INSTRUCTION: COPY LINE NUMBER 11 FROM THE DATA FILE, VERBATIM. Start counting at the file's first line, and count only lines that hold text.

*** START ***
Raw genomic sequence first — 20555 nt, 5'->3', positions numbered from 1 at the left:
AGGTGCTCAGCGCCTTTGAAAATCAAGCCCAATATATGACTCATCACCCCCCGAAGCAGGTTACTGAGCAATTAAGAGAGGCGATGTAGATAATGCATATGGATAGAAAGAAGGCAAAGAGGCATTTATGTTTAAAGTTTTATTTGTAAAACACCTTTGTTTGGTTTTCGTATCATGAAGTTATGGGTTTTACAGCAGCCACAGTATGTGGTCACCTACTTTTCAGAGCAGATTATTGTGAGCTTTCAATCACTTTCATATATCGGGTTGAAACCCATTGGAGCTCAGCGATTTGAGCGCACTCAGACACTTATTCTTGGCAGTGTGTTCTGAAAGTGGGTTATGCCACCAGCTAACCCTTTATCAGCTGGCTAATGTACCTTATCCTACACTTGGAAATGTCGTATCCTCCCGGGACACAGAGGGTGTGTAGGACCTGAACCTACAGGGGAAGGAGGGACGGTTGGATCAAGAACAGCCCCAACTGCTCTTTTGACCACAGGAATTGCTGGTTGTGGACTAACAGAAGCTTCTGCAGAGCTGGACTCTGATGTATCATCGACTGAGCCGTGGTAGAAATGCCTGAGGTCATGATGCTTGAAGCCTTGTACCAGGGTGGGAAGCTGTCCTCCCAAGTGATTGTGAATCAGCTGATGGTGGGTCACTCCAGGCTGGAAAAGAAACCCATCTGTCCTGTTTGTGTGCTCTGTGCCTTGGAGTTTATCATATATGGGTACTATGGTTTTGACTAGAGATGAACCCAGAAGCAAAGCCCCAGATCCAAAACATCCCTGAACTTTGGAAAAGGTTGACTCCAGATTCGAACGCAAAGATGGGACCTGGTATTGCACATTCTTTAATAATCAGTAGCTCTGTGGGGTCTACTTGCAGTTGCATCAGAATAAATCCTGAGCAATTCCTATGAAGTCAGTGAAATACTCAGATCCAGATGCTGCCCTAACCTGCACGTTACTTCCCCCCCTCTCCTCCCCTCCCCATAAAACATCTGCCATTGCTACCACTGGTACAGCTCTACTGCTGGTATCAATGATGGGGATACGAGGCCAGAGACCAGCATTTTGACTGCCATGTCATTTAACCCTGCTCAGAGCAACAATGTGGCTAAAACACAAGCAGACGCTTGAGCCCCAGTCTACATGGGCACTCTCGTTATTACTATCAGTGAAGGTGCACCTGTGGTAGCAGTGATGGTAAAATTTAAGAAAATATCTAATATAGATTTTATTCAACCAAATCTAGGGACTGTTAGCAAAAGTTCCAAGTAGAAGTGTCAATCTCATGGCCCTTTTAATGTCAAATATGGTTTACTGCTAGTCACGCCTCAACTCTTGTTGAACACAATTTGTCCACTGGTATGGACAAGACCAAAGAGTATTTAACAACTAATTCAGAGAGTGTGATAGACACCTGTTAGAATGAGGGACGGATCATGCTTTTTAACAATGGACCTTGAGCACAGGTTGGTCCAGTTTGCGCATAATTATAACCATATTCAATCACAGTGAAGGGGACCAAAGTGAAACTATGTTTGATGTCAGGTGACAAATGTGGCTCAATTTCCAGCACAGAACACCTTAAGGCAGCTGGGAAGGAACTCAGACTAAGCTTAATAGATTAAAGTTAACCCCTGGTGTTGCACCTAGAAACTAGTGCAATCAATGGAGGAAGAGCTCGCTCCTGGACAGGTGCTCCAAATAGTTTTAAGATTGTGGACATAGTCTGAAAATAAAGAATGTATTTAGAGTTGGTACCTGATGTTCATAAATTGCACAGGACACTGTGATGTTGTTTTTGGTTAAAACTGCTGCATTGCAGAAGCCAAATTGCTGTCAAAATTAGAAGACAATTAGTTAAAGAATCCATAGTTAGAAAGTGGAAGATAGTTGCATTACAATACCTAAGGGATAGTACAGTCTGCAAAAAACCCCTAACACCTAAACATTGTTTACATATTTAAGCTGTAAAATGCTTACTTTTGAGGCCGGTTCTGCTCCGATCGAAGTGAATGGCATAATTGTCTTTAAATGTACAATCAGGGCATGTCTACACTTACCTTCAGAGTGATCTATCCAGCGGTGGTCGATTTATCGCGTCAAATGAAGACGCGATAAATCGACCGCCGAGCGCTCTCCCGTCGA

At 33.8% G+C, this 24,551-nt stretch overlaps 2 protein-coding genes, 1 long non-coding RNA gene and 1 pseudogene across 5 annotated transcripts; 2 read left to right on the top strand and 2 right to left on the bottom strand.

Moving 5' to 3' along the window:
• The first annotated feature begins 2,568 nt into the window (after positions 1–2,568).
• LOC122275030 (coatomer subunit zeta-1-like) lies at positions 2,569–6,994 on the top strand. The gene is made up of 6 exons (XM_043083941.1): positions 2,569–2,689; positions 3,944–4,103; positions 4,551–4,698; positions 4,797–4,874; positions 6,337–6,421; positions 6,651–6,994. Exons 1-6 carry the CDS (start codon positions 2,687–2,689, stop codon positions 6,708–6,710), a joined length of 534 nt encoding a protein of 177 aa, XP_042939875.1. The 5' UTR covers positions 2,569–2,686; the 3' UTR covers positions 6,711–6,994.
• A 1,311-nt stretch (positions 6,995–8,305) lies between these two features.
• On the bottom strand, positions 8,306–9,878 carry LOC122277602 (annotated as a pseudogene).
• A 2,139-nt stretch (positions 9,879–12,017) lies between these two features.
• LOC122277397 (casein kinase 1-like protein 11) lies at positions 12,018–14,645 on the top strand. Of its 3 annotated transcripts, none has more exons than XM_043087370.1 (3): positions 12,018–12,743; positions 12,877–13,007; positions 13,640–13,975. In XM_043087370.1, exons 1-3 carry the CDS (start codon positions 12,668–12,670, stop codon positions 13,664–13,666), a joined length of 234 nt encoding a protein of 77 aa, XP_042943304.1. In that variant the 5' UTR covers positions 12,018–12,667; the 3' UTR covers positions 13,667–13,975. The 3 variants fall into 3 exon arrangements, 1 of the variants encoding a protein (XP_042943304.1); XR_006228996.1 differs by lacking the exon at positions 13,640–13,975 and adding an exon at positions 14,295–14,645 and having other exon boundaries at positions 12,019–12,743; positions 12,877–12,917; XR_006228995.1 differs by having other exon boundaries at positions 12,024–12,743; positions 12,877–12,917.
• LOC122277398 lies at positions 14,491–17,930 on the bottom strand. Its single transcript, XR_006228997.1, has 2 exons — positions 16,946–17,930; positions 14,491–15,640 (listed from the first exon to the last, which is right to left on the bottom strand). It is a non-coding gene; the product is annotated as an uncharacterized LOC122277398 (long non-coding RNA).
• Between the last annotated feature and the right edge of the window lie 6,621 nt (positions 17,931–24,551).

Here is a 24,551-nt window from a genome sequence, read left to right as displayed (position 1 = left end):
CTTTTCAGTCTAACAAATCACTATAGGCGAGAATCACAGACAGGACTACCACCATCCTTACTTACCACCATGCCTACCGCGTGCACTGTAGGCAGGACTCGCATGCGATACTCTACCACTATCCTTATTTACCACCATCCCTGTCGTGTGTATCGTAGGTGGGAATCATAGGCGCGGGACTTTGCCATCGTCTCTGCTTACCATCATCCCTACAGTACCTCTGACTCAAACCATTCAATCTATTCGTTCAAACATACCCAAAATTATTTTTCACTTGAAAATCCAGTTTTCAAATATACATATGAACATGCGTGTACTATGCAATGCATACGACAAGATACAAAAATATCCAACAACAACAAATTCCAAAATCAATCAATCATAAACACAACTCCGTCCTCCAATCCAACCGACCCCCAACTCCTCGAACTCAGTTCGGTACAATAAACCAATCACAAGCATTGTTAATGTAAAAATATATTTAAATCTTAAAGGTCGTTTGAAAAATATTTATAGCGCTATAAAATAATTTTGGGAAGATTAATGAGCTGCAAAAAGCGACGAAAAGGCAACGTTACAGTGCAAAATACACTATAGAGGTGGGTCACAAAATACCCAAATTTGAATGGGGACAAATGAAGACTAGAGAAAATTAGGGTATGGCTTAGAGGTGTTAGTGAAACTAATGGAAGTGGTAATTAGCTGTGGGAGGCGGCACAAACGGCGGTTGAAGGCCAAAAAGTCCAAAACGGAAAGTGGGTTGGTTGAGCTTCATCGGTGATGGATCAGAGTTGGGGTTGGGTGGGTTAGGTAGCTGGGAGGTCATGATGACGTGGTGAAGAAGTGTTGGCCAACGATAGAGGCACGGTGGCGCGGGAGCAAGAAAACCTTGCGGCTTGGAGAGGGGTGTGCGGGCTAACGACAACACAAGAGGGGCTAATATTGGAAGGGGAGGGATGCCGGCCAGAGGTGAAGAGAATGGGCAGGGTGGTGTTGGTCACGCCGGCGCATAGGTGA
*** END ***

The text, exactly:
• LOC122277398 lies at positions 14,491–17,930 on the bottom strand. Its single transcript, XR_006228997.1, has 2 exons — positions 16,946–17,930; positions 14,491–15,640 (listed from the first exon to the last, which is right to left on the bottom strand). It is a non-coding gene; the product is annotated as an uncharacterized LOC122277398 (long non-coding RNA).